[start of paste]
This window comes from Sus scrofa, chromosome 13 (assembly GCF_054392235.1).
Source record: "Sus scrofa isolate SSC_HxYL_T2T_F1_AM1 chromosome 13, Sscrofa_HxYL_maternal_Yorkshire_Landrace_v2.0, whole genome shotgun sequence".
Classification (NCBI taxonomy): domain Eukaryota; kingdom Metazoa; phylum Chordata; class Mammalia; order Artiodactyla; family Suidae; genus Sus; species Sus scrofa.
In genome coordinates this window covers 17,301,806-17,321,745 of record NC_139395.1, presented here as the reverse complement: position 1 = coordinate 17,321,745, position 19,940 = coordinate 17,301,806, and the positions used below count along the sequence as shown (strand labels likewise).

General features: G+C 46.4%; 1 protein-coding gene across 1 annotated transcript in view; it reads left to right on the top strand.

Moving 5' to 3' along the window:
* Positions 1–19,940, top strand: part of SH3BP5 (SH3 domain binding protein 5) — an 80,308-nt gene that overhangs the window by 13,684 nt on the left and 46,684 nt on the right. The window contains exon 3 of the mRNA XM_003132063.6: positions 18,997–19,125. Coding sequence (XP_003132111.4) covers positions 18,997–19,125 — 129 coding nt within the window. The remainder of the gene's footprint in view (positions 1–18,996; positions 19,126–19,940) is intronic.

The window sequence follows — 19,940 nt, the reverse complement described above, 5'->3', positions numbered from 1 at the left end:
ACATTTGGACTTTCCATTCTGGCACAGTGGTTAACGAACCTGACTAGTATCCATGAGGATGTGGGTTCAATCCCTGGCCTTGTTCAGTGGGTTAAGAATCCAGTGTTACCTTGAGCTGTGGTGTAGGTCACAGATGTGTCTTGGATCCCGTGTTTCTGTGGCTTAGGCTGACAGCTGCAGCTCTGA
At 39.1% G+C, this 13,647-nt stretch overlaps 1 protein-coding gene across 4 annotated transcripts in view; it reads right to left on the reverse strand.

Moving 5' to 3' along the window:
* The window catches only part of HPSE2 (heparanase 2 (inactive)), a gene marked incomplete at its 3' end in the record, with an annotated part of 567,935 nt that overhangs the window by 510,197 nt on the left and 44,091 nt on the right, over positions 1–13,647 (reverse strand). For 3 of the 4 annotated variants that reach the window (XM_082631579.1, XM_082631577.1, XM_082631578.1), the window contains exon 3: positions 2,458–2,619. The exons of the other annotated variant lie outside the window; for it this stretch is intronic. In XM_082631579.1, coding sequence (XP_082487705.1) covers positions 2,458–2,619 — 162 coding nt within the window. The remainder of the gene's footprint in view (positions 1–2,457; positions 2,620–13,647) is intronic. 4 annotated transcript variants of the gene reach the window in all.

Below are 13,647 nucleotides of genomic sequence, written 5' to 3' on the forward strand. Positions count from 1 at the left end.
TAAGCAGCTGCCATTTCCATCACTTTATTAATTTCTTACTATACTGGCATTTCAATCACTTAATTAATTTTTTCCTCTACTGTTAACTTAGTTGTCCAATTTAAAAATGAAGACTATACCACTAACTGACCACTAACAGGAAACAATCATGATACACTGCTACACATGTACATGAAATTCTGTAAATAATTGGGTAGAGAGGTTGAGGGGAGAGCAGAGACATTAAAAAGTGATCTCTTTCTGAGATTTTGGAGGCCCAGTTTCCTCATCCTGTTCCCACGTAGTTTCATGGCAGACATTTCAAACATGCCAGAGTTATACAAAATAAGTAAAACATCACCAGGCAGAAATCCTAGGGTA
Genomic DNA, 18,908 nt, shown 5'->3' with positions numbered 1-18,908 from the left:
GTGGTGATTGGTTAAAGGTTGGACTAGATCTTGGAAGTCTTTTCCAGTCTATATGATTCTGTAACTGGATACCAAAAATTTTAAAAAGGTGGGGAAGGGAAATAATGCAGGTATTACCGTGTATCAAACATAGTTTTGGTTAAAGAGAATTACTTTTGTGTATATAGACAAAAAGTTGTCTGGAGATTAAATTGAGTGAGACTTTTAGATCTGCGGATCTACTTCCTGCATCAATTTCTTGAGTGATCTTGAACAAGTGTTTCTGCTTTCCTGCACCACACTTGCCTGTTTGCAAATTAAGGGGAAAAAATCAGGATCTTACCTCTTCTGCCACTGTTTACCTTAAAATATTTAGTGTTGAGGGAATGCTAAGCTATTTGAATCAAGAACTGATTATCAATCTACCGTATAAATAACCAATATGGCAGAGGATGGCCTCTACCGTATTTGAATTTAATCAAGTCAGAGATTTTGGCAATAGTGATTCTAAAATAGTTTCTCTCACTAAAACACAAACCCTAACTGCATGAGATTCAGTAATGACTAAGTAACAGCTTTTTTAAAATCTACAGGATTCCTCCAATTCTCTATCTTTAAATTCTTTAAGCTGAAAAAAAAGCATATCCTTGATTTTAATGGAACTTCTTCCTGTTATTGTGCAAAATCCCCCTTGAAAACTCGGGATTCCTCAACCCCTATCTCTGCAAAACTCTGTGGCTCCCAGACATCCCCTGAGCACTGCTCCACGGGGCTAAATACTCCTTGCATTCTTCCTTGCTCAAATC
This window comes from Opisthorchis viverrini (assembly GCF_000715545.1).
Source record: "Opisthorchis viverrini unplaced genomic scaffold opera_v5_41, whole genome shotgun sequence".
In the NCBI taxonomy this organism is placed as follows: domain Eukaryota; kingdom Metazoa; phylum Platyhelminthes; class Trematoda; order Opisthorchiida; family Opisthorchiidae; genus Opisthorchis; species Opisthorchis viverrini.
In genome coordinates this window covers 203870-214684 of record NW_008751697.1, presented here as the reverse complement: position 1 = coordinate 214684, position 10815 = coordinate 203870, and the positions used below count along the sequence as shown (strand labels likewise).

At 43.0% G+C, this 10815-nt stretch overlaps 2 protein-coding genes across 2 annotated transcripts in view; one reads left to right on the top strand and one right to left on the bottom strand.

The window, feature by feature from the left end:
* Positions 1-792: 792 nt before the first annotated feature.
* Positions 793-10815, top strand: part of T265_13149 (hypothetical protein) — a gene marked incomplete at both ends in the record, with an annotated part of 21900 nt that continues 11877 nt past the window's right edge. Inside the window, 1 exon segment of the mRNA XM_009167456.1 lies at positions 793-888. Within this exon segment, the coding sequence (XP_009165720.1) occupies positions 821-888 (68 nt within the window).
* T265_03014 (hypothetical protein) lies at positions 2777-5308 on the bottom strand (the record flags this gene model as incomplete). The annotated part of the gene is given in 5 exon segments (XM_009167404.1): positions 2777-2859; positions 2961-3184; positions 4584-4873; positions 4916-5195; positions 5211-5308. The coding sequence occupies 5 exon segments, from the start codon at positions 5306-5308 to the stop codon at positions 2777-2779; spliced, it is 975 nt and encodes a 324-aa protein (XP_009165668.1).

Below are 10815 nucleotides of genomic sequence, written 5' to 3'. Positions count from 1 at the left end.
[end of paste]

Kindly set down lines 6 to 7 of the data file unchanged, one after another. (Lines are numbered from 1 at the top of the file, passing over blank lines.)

Moving 5' to 3' along the window:
* Positions 1–19,940, top strand: part of SH3BP5 (SH3 domain binding protein 5) — an 80,308-nt gene that overhangs the window by 13,684 nt on the left and 46,684 nt on the right. The window contains exon 3 of the mRNA XM_003132063.6: positions 18,997–19,125. Coding sequence (XP_003132111.4) covers positions 18,997–19,125 — 129 coding nt within the window. The remainder of the gene's footprint in view (positions 1–18,996; positions 19,126–19,940) is intronic.